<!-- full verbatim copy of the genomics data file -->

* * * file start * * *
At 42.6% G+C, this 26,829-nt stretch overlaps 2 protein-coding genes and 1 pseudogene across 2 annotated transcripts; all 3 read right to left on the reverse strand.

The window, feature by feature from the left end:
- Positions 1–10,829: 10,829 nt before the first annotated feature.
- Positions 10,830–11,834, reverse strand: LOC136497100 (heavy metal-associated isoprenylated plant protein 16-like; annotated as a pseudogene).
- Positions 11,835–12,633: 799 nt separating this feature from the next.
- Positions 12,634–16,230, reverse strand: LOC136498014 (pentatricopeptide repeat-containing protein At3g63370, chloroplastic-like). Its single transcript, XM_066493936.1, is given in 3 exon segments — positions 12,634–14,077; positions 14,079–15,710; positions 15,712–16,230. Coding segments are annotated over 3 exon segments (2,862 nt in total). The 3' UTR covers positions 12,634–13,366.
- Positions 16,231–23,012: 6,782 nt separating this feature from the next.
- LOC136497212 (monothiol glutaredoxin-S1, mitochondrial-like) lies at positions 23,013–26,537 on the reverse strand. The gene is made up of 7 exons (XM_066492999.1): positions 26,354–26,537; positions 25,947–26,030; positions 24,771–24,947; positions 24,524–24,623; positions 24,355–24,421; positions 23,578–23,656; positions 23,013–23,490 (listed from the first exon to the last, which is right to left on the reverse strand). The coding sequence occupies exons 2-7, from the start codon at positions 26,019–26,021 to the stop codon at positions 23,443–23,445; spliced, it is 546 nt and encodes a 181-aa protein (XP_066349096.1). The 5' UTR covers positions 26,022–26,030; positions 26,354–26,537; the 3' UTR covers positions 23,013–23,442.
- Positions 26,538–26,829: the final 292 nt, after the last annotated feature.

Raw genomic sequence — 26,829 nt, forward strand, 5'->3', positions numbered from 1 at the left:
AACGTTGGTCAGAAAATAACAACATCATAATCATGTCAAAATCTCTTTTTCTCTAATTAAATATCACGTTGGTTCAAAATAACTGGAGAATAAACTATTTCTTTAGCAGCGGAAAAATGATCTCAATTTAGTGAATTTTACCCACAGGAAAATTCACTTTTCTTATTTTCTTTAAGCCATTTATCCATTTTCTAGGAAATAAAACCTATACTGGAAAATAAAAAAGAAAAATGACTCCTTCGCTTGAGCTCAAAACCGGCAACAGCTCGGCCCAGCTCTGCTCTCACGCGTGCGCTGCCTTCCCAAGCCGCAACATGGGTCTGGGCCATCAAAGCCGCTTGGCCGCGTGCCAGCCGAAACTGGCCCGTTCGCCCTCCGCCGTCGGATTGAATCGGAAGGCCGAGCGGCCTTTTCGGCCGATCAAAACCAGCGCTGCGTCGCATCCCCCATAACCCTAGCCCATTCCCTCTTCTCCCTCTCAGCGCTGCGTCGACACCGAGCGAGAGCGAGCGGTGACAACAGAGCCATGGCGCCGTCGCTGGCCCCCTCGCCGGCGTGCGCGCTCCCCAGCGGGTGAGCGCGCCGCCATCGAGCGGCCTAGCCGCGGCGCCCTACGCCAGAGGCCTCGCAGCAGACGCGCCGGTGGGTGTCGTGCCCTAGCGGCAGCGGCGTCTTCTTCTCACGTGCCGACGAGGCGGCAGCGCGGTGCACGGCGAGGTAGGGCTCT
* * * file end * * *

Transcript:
At 42.6% G+C, this 26,829-nt stretch overlaps 2 protein-coding genes and 1 pseudogene across 2 annotated transcripts; all 3 read right to left on the reverse strand.

The window, feature by feature from the left end:
- Positions 1–10,829: 10,829 nt before the first annotated feature.
- Positions 10,830–11,834, reverse strand: LOC136497100 (heavy metal-associated isoprenylated plant protein 16-like; annotated as a pseudogene).
- Positions 11,835–12,633: 799 nt separating this feature from the next.
- Positions 12,634–16,230, reverse strand: LOC136498014 (pentatricopeptide repeat-containing protein At3g63370, chloroplastic-like). Its single transcript, XM_066493936.1, is given in 3 exon segments — positions 12,634–14,077; positions 14,079–15,710; positions 15,712–16,230. Coding segments are annotated over 3 exon segments (2,862 nt in total). The 3' UTR covers positions 12,634–13,366.
- Positions 16,231–23,012: 6,782 nt separating this feature from the next.
- LOC136497212 (monothiol glutaredoxin-S1, mitochondrial-like) lies at positions 23,013–26,537 on the reverse strand. The gene is made up of 7 exons (XM_066492999.1): positions 26,354–26,537; positions 25,947–26,030; positions 24,771–24,947; positions 24,524–24,623; positions 24,355–24,421; positions 23,578–23,656; positions 23,013–23,490 (listed from the first exon to the last, which is right to left on the reverse strand). The coding sequence occupies exons 2-7, from the start codon at positions 26,019–26,021 to the stop codon at positions 23,443–23,445; spliced, it is 546 nt and encodes a 181-aa protein (XP_066349096.1). The 5' UTR covers positions 26,022–26,030; positions 26,354–26,537; the 3' UTR covers positions 23,013–23,442.
- Positions 26,538–26,829: the final 292 nt, after the last annotated feature.

Raw genomic sequence — 26,829 nt, forward strand, 5'->3', positions numbered from 1 at the left:
AACGTTGGTCAGAAAATAACAACATCATAATCATGTCAAAATCTCTTTTTCTCTAATTAAATATCACGTTGGTTCAAAATAACTGGAGAATAAACTATTTCTTTAGCAGCGGAAAAATGATCTCAATTTAGTGAATTTTACCCACAGGAAAATTCACTTTTCTTATTTTCTTTAAGCCATTTATCCATTTTCTAGGAAATAAAACCTATACTGGAAAATAAAAAAGAAAAATGACTCCTTCGCTTGAGCTCAAAACCGGCAACAGCTCGGCCCAGCTCTGCTCTCACGCGTGCGCTGCCTTCCCAAGCCGCAACATGGGTCTGGGCCATCAAAGCCGCTTGGCCGCGTGCCAGCCGAAACTGGCCCGTTCGCCCTCCGCCGTCGGATTGAATCGGAAGGCCGAGCGGCCTTTTCGGCCGATCAAAACCAGCGCTGCGTCGCATCCCCCATAACCCTAGCCCATTCCCTCTTCTCCCTCTCAGCGCTGCGTCGACACCGAGCGAGAGCGAGCGGTGACAACAGAGCCATGGCGCCGTCGCTGGCCCCCTCGCCGGCGTGCGCGCTCCCCAGCGGGTGAGCGCGCCGCCATCGAGCGGCCTAGCCGCGGCGCCCTACGCCAGAGGCCTCGCAGCAGACGCGCCGGTGGGTGTCGTGCCCTAGCGGCAGCGGCGTCTTCTTCTCACGTGCCGACGAGGCGGCAGCGCGGTGCACGGCGAGGTAGGGCTCT